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Featuring Demian Dressler, DVM and Sue Ettinger, DVM, Dip. ACVIM (Oncology), authors of The Dog Cancer Survival Guide

Important Issues in Chemotherapy

Updated: January 22nd, 2019

The problem with chemotherapy, at least traditional drugs, is that it does not always target just the cancer cells.  What I mean by that is the chemo drug may not care if it shuts down a dividing body cell or a dividing cancer cell.

Chemotherapy drugs tend, with some exceptions, to go after cells that divide.  True, cancer cells, by their nature, are continually dividing much faster than body cells.  They have no normal end-of-life stage (apoptosis) leading to healthy cell replacement. So it would be seem logical to target dividing cells if one were to try to hit cancer cells but not body cells.  This has been the traditional strategy.

Cyclophosphamide, Lomustine (CCNU), doxorubicin (Adriamycin), vincristine (Oncovin), prednisone, and more all are targeted in this way.  There are many other ways that chemo drugs work and they have their own side effects, but these are very common.

However, the body does have normal (non-cancerous) cells that divide faster than other  normal cells and are affected by chemo drugs.  These fast dividers are located mostly in the lining of the stomach and the intestine, and in the bone marrow.

When dividing cells lining the stomach and intestine are injured, it causes nausea, vomiting, diarrhea, loss of appetite, ulcerations, bleeding, and low energy levels.  This is what accounts for some of the adverse chemo reactions.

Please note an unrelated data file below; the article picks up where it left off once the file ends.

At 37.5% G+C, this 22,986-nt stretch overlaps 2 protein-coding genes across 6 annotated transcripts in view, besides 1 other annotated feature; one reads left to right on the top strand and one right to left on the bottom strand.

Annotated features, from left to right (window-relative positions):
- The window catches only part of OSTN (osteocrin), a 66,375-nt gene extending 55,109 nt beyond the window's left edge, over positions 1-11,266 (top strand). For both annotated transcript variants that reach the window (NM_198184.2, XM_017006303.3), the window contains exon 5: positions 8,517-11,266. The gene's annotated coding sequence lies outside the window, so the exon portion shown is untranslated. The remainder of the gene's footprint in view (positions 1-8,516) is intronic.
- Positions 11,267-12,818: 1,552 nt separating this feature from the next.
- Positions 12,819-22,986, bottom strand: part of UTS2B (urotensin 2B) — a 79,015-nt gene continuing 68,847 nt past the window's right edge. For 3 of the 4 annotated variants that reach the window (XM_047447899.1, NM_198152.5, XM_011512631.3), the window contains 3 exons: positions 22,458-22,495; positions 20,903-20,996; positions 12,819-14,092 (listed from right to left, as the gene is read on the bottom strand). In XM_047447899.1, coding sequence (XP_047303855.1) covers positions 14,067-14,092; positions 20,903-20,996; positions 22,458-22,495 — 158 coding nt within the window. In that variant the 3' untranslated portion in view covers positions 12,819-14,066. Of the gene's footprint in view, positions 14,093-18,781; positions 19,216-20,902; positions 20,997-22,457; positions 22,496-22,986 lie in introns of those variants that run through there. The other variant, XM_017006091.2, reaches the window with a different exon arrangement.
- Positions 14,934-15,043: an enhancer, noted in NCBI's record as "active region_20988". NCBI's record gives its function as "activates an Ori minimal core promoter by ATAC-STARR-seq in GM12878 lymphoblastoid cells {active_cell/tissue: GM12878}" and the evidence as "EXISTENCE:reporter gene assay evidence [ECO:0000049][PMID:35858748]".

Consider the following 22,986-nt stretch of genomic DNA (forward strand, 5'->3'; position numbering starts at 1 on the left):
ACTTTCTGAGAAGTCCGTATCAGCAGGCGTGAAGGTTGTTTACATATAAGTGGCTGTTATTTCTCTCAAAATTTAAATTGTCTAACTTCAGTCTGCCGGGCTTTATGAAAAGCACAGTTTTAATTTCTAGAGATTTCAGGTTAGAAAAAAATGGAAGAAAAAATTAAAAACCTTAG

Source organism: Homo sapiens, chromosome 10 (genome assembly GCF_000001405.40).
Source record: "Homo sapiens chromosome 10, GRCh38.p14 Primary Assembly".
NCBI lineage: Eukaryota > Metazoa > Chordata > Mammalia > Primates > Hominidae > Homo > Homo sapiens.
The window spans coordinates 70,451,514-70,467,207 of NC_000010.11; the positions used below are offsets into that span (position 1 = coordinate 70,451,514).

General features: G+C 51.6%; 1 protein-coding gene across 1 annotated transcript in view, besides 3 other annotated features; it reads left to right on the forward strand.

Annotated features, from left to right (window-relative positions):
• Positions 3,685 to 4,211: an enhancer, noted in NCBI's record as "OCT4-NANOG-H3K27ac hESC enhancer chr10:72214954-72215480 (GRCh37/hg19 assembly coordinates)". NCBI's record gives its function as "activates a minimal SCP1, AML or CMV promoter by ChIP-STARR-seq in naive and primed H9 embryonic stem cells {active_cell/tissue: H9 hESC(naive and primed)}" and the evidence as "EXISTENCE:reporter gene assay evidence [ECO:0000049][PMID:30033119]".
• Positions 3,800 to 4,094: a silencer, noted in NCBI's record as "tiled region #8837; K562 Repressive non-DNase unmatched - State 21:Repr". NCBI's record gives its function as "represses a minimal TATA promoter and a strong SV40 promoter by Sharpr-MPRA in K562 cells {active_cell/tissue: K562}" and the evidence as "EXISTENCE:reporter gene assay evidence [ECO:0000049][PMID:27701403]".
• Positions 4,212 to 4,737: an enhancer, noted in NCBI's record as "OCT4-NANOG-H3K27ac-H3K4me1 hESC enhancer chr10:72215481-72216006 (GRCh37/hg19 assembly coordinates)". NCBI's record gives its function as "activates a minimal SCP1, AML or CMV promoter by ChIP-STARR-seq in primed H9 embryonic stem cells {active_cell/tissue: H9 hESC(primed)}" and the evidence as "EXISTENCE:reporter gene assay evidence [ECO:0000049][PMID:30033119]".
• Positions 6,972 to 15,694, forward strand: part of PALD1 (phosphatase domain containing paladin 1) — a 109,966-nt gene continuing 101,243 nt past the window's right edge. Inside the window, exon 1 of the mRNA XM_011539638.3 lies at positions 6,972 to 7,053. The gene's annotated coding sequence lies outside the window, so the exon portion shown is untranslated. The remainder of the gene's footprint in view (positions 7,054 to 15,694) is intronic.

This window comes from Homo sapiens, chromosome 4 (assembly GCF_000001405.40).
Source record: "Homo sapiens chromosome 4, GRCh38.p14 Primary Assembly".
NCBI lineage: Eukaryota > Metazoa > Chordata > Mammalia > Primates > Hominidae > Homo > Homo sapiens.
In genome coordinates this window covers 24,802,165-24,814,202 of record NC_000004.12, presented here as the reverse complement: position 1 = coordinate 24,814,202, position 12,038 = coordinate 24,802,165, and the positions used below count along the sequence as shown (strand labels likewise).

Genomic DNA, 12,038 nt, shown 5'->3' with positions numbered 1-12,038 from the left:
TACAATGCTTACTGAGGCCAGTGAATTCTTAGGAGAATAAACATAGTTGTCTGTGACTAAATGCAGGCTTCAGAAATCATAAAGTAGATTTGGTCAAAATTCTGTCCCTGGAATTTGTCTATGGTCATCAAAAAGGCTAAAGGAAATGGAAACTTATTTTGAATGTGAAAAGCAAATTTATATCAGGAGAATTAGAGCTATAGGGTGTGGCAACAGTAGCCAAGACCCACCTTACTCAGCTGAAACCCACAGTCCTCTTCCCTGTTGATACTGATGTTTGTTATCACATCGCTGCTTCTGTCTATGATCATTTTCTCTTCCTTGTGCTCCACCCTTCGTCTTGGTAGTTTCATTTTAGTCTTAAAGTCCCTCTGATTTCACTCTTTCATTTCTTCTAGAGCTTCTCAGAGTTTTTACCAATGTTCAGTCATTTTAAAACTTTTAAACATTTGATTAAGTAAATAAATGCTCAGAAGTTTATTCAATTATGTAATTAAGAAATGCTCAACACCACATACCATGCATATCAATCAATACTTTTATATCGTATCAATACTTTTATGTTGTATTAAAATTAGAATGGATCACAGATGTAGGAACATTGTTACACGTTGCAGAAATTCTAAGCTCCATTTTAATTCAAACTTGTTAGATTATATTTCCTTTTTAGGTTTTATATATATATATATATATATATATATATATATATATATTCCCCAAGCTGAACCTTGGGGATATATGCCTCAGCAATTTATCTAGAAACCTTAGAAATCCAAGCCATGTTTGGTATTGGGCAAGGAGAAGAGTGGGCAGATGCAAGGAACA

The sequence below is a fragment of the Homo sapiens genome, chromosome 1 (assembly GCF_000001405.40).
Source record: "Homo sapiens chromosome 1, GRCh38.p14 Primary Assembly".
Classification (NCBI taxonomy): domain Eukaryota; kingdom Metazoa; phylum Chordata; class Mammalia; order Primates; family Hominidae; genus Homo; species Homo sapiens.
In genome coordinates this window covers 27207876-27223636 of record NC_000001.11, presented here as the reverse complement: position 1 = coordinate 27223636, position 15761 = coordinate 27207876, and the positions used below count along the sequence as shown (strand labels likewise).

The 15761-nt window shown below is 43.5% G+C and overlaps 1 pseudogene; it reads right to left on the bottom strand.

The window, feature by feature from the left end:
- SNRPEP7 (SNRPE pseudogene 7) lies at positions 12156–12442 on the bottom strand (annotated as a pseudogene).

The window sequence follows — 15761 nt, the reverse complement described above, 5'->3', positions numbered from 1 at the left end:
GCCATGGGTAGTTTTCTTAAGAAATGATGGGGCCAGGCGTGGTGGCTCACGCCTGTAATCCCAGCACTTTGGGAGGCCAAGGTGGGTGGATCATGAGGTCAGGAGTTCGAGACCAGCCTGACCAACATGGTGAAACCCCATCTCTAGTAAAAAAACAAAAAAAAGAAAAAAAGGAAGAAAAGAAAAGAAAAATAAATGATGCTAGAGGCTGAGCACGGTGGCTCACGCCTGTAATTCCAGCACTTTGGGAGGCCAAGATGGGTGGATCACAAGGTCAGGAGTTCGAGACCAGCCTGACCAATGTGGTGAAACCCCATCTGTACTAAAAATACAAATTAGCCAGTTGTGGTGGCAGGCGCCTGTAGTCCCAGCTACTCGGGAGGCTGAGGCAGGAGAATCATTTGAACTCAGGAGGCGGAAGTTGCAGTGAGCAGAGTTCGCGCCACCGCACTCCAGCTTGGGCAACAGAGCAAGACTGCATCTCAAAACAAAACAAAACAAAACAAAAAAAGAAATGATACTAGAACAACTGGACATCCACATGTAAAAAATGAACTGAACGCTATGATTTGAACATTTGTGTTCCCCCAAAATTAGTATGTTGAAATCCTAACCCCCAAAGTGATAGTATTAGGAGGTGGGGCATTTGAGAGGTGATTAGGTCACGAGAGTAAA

If the cells in the bone marrow are suppressed, the number of cells that come from the bone marrow drop.  These cells are the red and white blood cells, and the platelets.  If those cells go down, we see anemia, risk of infection, bleeding tendencies, low energy levels, and loss of appetite.

For a comprehensive guide on how you can help your dog with cancer, get a copy of the Dog Cancer Survival Guide

There are supplements that can be used that may help with these problems. These are covered in detail in The Dog Cancer Survival Guide and I have posted on them as well.

I will be presenting on this topic (what you need to know about chemo and how to lessen reactions) in this Sunday’s webinar.  It will be recorded if you are unable to listen live.

Beta glucans are found in several supplements.  These supplements can help with the low white blood cell levels and low energy levels, as does Astralagus.  Cimetidine and ginger can help with nausea and loss of appetite.

Please check with your veterinarian when making medical decisions for your loved dog.

Best to all,

Dr D

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